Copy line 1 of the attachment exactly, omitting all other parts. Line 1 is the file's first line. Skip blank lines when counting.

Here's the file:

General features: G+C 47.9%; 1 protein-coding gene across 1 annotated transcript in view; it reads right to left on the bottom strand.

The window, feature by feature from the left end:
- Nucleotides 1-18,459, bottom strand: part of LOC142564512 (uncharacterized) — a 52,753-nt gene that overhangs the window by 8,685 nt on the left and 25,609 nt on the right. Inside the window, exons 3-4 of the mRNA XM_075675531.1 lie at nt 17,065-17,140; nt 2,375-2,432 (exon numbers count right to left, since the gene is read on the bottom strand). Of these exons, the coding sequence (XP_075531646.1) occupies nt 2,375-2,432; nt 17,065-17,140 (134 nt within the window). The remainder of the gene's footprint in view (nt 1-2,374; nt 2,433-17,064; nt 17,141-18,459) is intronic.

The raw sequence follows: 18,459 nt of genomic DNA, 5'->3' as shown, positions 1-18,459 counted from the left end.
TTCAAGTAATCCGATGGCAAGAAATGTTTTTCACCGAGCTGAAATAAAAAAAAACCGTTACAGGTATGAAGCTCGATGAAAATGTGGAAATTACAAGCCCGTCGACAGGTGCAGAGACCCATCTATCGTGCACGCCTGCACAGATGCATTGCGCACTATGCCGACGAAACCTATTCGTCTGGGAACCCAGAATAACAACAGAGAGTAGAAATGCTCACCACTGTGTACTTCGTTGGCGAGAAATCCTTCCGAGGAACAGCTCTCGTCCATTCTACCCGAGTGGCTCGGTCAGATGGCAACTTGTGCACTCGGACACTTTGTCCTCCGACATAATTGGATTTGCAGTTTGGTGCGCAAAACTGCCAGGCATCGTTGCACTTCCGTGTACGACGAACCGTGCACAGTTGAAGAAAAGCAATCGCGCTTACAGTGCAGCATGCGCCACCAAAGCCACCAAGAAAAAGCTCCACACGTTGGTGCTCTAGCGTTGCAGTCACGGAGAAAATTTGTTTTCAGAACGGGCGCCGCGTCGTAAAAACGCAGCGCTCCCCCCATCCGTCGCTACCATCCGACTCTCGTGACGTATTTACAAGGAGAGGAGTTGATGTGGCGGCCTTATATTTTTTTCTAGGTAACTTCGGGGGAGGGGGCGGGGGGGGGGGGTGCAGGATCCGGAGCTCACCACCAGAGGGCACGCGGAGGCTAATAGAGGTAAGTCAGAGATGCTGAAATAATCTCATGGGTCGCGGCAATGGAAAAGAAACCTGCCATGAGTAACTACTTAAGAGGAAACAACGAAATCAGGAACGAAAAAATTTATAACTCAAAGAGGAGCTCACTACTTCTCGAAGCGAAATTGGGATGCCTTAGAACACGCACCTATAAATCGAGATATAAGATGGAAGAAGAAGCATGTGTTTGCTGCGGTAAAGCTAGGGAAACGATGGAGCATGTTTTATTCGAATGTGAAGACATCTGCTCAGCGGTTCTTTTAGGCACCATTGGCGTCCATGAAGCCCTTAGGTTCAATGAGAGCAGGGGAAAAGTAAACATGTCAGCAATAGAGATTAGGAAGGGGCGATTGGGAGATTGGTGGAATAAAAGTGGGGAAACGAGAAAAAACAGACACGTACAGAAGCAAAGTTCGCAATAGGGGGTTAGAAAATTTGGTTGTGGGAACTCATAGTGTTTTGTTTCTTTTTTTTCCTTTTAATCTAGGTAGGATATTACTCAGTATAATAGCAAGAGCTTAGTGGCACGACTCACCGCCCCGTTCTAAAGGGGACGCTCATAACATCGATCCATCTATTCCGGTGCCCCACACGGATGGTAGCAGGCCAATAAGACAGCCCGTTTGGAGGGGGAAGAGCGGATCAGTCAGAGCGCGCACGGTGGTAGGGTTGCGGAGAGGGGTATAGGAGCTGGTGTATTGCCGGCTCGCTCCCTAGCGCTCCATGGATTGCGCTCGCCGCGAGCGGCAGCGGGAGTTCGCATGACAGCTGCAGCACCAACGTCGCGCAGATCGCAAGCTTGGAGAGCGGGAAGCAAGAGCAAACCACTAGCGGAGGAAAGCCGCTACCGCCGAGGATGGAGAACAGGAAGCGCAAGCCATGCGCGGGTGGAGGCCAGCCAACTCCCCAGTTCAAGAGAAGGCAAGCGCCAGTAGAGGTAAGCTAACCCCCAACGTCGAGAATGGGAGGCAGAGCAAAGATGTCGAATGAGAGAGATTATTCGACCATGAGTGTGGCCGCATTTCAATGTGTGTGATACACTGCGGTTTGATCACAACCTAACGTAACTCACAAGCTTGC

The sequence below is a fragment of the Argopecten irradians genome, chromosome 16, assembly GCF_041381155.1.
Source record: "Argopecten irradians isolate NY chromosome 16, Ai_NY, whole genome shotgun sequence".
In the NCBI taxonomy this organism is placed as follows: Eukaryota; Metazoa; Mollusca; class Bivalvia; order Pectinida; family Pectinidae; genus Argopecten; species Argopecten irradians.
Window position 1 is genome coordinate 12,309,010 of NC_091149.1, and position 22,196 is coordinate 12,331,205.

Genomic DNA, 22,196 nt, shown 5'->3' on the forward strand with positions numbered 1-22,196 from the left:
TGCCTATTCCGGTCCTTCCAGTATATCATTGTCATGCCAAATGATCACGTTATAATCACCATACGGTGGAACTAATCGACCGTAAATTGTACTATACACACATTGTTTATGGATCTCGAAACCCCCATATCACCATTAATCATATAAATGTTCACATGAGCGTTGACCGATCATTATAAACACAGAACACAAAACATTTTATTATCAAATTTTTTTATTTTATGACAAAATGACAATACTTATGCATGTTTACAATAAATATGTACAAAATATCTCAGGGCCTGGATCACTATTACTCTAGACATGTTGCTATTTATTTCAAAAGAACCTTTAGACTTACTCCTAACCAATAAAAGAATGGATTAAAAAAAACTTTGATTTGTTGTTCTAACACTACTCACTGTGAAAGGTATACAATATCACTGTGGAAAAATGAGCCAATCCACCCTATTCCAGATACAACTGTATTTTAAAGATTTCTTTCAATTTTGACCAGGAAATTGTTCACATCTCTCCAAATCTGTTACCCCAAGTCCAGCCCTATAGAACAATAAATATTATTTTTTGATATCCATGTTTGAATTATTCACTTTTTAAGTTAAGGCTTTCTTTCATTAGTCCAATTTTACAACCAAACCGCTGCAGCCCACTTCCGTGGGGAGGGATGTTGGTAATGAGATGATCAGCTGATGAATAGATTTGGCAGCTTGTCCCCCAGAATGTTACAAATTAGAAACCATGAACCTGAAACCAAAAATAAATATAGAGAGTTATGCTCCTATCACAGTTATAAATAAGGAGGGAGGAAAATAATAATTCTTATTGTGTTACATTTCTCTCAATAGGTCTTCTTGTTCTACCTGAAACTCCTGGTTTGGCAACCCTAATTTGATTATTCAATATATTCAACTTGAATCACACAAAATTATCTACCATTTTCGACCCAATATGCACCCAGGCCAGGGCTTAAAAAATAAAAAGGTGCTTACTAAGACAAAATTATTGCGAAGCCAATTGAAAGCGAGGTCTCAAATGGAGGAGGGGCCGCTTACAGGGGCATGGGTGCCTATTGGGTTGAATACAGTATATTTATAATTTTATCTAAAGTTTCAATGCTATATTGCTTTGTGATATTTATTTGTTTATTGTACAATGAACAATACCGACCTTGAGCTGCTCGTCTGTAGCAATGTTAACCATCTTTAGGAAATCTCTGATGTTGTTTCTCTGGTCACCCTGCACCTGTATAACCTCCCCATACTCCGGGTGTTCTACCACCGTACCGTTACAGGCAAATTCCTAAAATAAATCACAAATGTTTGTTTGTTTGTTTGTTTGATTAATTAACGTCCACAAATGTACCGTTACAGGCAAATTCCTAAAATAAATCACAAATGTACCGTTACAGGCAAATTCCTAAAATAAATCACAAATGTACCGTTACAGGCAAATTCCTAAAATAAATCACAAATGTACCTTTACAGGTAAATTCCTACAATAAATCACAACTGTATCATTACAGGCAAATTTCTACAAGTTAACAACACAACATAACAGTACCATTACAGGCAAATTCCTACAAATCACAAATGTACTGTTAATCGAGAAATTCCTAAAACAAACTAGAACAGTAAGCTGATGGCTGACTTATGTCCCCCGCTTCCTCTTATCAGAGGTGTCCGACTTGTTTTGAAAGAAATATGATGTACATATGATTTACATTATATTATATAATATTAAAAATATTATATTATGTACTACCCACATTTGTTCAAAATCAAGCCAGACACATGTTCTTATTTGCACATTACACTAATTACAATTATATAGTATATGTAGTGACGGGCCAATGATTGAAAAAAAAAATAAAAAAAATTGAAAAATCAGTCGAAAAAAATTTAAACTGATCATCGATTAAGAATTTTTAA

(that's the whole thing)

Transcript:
General features: G+C 47.9%; 1 protein-coding gene across 1 annotated transcript in view; it reads right to left on the bottom strand.